Valiant

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There is precisely one clever moment in “Valiant,” the animated film about pigeons who help the Allies in World War II, and it’s at the very beginning. It’s a newsreel, in convincing black-and-white, in which an excited narrator urges young birds to enlist in the Royal Homing Pigeon Society. The pretty nurses are all doves! It is the duty of every British bird to come to the aid of his country!

The rest of “Valiant” is slack and unimaginative, nicely animated (on computers, not by hand) but with no great characters or any amusing dialogue. It feels obligatory, like the boss barged in and said, “I want a movie about pigeons who help the British war effort on my desk by Monday morning!,” and so everyone had to do it even though they didn’t have any good ideas for it.

The title character (voice of Ewan McGregor) is an eager young pigeon who wants to join up and work alongside his hero, Gutsy (Hugh Laurie), a dashing and rugged carrier pigeon who has successfully delivered many messages over the course of the war. Valiant is small and scrawny, but he enlists anyway, alongside a filthy pigeon (pardon the redundancy) named Bugsy (Ricky Gervais), a con artist who works the streets of London who joins the RHPS only because his new pal Valiant leads him into it.

There are three other recruits, a bookworm named Lofty (Pip Torrens) and two jock brothers named Toughwood (Brian Lonsdale) and Tailfeather (Dan Roberts). All three are utterly devoid of personality — a real shame when you consider that with only five recruits in the platoon, it would have been easy for the film to give them all something fun to do.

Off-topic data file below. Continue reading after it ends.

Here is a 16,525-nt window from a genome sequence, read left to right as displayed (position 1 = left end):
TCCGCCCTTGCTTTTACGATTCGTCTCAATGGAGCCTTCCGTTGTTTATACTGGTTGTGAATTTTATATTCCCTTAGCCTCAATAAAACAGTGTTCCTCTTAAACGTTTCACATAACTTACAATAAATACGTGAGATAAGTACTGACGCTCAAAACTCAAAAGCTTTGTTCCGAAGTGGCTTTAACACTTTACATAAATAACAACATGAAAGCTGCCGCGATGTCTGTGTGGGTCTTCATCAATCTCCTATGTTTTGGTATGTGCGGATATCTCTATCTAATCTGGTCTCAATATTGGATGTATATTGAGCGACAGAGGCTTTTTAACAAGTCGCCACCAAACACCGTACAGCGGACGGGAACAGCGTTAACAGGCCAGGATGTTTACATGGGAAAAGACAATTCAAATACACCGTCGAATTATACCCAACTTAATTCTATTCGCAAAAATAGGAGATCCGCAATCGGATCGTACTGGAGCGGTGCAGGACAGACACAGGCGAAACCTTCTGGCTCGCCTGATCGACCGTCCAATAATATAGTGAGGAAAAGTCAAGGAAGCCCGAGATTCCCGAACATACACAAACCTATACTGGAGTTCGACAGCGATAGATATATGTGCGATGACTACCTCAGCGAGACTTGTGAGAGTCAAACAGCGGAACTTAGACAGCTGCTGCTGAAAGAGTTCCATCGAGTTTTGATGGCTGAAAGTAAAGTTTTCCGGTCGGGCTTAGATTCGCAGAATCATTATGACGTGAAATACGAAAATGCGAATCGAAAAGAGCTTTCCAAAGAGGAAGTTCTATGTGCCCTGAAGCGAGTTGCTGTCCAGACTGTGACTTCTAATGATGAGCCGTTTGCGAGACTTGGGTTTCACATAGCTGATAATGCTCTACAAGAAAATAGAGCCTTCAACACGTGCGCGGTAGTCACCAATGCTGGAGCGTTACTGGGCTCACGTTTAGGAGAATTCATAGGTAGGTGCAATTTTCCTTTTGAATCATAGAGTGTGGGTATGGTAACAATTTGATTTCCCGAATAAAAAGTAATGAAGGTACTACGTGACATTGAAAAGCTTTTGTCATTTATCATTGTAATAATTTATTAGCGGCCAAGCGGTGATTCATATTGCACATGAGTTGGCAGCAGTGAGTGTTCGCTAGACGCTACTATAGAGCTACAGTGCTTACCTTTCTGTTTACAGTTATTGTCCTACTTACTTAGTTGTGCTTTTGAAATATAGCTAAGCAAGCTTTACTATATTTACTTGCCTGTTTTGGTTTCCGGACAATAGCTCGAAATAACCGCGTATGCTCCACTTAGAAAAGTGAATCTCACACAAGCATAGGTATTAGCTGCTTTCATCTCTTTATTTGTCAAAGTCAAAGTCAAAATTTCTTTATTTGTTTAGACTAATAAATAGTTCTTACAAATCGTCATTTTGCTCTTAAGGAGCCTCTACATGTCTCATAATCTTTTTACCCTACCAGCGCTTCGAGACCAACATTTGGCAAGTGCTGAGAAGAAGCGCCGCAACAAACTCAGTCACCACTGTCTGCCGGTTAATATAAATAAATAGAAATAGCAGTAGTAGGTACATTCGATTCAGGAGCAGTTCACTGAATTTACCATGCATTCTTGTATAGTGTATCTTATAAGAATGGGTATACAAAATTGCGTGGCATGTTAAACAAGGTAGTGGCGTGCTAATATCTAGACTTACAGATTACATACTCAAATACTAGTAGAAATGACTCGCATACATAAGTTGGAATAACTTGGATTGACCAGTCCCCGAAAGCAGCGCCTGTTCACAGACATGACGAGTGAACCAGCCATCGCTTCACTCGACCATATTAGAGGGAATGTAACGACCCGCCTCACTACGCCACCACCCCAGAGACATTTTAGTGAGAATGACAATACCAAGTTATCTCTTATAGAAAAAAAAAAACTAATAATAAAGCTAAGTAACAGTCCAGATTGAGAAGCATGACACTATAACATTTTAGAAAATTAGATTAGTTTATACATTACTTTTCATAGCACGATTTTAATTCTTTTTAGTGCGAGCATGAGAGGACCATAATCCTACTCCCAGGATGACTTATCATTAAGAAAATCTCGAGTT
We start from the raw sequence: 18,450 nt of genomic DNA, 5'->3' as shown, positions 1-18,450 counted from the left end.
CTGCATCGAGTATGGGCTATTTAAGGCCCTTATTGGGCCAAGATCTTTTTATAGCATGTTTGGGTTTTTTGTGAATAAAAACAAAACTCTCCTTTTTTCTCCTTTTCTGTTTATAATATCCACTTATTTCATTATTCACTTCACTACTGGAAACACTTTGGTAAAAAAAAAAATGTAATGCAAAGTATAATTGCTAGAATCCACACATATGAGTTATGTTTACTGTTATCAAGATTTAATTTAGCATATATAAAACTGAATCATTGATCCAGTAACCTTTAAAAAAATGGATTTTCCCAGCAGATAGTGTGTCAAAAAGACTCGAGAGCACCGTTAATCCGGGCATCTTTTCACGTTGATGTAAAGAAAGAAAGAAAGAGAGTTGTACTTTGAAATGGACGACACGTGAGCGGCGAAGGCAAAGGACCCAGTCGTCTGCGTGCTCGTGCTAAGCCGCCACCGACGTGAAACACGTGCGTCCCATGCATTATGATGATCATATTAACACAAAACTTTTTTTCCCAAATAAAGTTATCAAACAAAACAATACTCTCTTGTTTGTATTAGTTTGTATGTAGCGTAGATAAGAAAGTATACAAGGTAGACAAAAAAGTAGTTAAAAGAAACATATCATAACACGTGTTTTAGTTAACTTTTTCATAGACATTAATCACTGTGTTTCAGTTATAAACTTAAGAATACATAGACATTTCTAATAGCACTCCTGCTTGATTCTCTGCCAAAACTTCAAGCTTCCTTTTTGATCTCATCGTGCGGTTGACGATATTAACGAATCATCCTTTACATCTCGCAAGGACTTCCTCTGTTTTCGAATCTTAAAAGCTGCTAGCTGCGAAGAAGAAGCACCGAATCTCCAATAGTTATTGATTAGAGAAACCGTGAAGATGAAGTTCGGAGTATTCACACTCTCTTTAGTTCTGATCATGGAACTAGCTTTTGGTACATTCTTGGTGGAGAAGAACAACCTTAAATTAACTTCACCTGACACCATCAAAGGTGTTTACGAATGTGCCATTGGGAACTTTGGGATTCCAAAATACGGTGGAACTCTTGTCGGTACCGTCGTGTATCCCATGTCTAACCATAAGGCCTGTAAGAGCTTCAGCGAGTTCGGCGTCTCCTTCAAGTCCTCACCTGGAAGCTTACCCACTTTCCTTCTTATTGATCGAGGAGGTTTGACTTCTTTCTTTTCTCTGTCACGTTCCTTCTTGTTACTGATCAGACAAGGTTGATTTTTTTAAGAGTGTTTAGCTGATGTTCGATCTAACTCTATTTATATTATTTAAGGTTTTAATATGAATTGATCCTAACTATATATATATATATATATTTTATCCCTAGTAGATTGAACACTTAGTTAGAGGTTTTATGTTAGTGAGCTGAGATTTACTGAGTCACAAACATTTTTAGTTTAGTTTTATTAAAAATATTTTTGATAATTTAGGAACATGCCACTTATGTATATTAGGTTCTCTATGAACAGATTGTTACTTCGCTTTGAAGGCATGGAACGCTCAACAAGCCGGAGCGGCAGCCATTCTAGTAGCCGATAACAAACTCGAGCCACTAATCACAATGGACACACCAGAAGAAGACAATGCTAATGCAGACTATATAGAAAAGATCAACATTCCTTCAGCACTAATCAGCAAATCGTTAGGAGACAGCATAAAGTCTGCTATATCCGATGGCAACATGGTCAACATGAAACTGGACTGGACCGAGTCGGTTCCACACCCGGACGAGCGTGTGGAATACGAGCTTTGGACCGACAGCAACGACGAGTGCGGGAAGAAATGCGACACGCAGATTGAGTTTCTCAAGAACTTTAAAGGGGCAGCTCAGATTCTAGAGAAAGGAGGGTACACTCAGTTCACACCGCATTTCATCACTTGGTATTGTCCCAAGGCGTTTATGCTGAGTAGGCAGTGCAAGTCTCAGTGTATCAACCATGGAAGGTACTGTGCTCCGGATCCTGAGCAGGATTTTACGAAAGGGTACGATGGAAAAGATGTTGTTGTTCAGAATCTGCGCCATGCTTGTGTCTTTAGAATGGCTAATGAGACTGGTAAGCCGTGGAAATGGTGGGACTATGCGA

Trained by the indefatigable Sergeant (Jim Broadbent), the birds are sent out into the skies before they’re fully ready, the urgency of the war demanding their help immediately. They go to Paris, meet with the mouse division of the French Resistence, and avoid the Nazi falcons (real falcons, not airplanes called falcons).

Ricky Gervais, known as the buffoonish boss on “The Office,” plays the same sort of idiot here, to mixed results. Bugsy is an amusing character, but he’s too one-note — a lazy coward — to sustain himself for the whole film. And no one else is even mildly interesting.

Written by Jordan Katz, George Webster and George Melrod and directed by Gary Chapman — none of them with any significant animated-film experience — “Valiant” moves quickly and with focus, but to no great purpose. The jokes you would expect, where the standard elements of a war movie are translated to the world of birds, are largely absent; a Nazi falcon interrogator telling a captured pigeon “We haff vays of making you squawk!” is the best they can come up with.

The birds get into scrapes and eventually save the day, but obviously you need more than that to make something worth watching. This lacks the fervor and wit that an animated film for kids ought to have. But, then, the boss didn’t say the pigeon movie had to be any GOOD, he just said he had to be done by Monday.

C- (1 hr., 16 min.; G, with a few belches and farts.)

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